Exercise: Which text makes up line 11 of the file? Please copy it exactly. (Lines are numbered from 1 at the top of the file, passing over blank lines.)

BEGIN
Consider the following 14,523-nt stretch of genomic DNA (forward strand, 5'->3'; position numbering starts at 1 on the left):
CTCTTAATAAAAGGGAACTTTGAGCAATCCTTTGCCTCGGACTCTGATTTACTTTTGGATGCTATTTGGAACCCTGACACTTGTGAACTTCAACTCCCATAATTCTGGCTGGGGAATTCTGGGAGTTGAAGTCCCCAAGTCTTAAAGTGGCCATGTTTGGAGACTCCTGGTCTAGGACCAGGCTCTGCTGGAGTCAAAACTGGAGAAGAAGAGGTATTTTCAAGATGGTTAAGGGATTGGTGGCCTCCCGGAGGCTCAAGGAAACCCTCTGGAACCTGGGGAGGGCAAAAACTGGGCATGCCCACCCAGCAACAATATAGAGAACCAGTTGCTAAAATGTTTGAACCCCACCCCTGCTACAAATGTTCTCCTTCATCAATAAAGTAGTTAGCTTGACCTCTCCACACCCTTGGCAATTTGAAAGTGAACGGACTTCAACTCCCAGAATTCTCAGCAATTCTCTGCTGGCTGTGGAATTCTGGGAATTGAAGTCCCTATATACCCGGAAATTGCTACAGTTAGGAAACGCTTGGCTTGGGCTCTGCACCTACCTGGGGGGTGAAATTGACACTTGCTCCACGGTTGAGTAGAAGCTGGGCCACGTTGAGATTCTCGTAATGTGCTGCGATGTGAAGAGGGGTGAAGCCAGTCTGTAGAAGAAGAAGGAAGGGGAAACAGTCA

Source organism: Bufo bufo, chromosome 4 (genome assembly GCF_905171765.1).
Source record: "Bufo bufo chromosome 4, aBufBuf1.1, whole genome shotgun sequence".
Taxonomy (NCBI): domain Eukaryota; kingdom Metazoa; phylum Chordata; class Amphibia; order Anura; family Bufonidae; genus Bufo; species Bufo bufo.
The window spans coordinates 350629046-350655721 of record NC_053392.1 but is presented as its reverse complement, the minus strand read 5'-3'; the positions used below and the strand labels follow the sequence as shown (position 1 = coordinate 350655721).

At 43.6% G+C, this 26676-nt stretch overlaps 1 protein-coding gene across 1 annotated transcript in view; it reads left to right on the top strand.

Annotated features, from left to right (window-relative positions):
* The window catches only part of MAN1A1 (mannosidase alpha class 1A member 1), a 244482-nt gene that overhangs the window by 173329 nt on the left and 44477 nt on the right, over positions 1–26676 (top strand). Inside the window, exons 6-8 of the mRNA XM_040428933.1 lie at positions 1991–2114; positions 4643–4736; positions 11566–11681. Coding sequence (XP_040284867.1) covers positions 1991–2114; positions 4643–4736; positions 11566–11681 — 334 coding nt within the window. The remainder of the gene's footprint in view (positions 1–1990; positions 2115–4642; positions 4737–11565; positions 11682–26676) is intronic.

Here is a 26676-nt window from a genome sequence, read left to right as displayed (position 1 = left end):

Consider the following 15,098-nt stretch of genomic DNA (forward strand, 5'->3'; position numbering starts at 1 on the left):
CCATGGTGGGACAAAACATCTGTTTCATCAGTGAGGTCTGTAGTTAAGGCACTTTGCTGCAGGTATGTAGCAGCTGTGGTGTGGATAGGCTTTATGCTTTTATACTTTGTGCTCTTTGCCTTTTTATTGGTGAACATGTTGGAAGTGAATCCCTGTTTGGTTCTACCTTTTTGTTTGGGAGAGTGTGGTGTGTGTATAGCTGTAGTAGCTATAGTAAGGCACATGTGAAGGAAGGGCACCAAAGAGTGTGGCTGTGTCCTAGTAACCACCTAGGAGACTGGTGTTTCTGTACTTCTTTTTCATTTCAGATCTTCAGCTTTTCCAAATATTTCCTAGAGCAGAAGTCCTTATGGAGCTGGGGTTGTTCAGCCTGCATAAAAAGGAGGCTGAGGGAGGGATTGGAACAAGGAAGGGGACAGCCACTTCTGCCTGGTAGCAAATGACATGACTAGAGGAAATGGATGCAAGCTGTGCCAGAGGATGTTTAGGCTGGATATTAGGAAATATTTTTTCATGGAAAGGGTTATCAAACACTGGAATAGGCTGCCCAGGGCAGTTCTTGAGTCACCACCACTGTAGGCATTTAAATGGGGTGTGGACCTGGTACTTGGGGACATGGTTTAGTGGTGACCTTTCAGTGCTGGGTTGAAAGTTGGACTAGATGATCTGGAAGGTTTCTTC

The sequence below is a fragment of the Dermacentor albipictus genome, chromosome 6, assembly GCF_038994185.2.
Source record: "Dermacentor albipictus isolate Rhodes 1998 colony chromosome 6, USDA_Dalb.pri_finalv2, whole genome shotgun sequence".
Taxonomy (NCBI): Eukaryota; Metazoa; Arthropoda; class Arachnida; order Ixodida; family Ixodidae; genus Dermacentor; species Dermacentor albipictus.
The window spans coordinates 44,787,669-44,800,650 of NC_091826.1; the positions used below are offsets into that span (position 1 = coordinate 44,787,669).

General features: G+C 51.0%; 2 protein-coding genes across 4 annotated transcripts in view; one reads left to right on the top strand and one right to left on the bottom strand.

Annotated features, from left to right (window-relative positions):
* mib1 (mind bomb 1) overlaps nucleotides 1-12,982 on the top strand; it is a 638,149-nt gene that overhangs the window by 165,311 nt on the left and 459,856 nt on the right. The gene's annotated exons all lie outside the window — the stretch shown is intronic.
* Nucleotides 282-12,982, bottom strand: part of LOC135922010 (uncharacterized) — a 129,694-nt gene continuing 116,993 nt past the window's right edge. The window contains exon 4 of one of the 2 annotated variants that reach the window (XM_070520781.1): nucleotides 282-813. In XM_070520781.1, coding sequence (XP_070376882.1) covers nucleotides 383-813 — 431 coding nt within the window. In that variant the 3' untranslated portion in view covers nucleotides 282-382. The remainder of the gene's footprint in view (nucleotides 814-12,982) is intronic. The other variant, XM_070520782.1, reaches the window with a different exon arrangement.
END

Consider the following 15,098-nt stretch of genomic DNA (forward strand, 5'->3'; position numbering starts at 1 on the left):